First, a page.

Background

The European Bank Recovery and Resolution Directive 2014/59 (the Directive) came into force on January 1, 2016. The Directive is designed to avoid a taxpayer-funded bailout of EU financial institutions by giving EU regulators the ability to recapitalize a failing financial institution through new bail-in powers. These new bail-in powers include writing down, converting, amending or even cancelling the liabilities of an EU financial institution to the borrower.

Parties to an agreement with EU financial institutions must include contractual terms recognizing and agreeing to be bound by these new bail-in powers if the agreement is governed by non-EU law (contractual recognition rules).

Which transactions do the new contractual recognition rules apply to?

Agreements must include contractual recognition rules if:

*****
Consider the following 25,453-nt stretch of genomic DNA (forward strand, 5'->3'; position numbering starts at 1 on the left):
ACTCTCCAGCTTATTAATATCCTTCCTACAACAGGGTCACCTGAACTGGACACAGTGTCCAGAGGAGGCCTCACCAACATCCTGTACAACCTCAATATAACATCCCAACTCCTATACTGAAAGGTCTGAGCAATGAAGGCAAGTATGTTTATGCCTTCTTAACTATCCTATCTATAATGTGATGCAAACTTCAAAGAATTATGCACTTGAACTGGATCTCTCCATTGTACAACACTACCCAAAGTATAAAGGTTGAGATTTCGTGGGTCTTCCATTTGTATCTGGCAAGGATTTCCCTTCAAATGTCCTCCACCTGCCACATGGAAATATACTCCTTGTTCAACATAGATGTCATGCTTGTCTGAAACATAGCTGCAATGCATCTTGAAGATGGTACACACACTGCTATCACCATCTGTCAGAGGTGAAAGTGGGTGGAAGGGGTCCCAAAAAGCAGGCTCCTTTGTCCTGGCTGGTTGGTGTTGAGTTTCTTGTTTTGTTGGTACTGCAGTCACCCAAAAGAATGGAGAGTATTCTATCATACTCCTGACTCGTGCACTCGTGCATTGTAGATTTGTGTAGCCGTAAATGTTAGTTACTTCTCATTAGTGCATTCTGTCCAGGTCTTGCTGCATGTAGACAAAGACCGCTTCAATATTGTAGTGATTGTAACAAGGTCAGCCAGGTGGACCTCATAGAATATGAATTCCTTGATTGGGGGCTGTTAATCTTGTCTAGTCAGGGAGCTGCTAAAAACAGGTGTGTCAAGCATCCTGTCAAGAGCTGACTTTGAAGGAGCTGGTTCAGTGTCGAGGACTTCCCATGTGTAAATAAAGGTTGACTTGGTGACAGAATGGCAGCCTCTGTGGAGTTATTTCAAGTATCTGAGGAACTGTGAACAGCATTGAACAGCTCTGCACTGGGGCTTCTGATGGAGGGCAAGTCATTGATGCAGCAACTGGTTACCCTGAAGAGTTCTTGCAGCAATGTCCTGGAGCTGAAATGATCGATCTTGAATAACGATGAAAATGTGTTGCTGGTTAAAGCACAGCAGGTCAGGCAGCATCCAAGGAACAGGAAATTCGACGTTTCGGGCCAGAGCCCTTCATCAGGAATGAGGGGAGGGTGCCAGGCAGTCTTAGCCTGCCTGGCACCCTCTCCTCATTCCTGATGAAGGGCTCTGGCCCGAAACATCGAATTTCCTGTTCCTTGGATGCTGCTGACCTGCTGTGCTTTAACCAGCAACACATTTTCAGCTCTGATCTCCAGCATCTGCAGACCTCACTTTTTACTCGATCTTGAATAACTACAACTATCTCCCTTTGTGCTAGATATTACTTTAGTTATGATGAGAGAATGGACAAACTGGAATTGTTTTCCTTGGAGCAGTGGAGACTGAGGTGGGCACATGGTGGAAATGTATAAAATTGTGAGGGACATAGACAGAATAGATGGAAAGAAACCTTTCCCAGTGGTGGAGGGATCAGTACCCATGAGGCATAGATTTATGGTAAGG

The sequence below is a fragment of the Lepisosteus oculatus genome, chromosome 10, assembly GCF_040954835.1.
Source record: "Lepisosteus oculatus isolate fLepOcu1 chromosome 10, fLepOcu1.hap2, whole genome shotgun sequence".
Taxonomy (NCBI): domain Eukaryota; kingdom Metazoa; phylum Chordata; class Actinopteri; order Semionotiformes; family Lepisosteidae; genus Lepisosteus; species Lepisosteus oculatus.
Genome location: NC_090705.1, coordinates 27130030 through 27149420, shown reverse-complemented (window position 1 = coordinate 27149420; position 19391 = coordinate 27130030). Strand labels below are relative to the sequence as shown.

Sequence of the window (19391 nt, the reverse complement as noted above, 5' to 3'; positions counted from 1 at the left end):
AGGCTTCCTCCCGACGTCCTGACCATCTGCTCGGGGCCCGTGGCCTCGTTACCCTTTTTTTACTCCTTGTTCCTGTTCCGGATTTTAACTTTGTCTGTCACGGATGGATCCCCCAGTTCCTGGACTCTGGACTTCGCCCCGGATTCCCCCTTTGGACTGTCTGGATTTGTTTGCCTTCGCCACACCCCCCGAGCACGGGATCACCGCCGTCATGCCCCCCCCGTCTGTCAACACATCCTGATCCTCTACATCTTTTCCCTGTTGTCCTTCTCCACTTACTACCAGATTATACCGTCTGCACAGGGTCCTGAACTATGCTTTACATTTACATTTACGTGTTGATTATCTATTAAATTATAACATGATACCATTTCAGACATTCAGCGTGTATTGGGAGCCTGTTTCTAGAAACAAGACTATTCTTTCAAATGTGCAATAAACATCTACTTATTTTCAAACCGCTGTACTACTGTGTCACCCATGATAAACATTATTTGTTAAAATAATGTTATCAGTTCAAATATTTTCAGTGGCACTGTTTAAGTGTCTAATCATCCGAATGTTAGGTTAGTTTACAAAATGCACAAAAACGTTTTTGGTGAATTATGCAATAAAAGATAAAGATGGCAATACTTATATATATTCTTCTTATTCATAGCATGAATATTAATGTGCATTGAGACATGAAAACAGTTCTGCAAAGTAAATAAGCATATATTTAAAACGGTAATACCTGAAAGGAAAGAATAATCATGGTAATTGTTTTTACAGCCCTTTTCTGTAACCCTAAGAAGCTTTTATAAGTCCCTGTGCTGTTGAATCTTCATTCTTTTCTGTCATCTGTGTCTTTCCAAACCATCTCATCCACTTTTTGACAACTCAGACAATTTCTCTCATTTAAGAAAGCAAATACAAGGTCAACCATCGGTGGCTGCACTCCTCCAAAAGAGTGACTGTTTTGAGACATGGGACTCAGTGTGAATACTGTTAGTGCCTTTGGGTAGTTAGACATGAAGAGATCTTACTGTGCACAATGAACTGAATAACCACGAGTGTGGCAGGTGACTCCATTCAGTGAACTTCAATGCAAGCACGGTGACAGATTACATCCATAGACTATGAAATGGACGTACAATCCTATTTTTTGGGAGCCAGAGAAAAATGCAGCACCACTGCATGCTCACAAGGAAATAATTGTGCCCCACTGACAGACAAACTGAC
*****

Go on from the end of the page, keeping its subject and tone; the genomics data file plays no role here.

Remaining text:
• the agreement is governed by non-EU law;
  • an EU financial institution is a party to the agreement in any capacity; and
  • the EU financial institution has potential liability under the agreement.

What are the practical implications?

The EU bail-in provisions are common in U.S. deals and are now more commonly being included in Canadian deals, regardless of any EU connection. Lenders want the provisions included to provide flexibility when assigning their commitments in the future. In addition, given that there are significant sanctions for non-compliance, borrowers should not expect to be able to negotiate these provisions. The Loan Syndications and Trading Association (LSTA) has published model clauses in relation to lender liability under credit agreements and EU bail-in clauses are now included in those provisions. Most credit agreements in Canada and the U.S. are following the LSTA model.